- Almost everyone has back pain at some time in their life. In fact, it is
the #2 reason why Americans see the doctor.
- The low back is the most common area to be affected by pain. This is because
the low back supports the weight of your head, trunk, and arms.
- Along with your low back pain, you may feel numbness, tingling, or weakness
in your legs or feet. If you do, you should notify your doctor.
- A single, sudden movement may lead to the feeling of pain. However, this
pain may be a result of poor posture, such as using improper form while standing,
sitting, lifting, or other activities. The specific cause of back pain is
usually not identified.
- Lots of people have spine problems, like bulging disks. But not everyone
experiences pain from them.
- Most episodes of low back pain start to improve within one week and clear
up within four to 6 weeks.
- Your doctor may consider ordering tests or sending you to a specialist
if you have certain warning signs or if your pain lasts longer than 1 month.
- Getting back pain more than once (called recurrent pain) is common. But
there are lots of steps you can take to avoid getting back pain again.
- Back pain becomes more likely as you get older. But exercise, good posture,
and proper movements for bending and lifting can help prevent back pain,
no matter what your age.
- Stress and depression make you more likely to experience long-term, ongoing
back pain. Learning to relax can help reduce your chances for back pain.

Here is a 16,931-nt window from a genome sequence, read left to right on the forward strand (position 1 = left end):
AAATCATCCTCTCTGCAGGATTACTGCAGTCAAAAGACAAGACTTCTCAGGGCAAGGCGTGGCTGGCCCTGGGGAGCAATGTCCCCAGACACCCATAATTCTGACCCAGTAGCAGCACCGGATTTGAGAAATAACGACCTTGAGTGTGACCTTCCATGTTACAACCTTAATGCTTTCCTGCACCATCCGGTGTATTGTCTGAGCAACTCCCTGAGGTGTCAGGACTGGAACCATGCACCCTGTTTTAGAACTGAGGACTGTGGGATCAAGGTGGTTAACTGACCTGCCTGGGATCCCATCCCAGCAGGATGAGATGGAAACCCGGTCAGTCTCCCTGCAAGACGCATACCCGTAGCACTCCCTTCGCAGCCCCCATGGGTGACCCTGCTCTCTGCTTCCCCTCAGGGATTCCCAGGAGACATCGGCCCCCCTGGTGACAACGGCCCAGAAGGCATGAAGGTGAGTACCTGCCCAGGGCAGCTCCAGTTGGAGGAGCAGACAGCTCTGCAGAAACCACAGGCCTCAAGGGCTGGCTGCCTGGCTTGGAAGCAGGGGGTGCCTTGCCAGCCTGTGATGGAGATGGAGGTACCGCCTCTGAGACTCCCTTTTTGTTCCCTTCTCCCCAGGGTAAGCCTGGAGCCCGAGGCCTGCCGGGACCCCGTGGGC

- Jobs that involve heavy lifting, lots of bending, and whole body vibration
(like truck driving) can raise your chances of getting back pain. There are
lots of ways to adjust these activities, if they are part of your job description.
If you take such steps, you can avoid back pain.
- Lose weight and quit smoking to lower your chances of getting back pain.
- Bed rest is NOT recommended if you have back pain. Reduced activity level
is only recommended for the first couple of days.
- Avoid exercise in the days immediately after your back pain begins. After
2 - 3 weeks, gradually resume exercise. Getting back to every day activities
starts just after a few days.
- Working with a physical therapist can be very helpful, especially if your
pain lasts longer than 2 - 3 weeks.
Review Date: 4/6/2007
Reviewed By: Benjamin D. Roye, M.D., M.P.H., Orthopaedic Surgery, The Mount Sinai Hospital, New York, NY. Review provided by VeriMed Healthcare Network.
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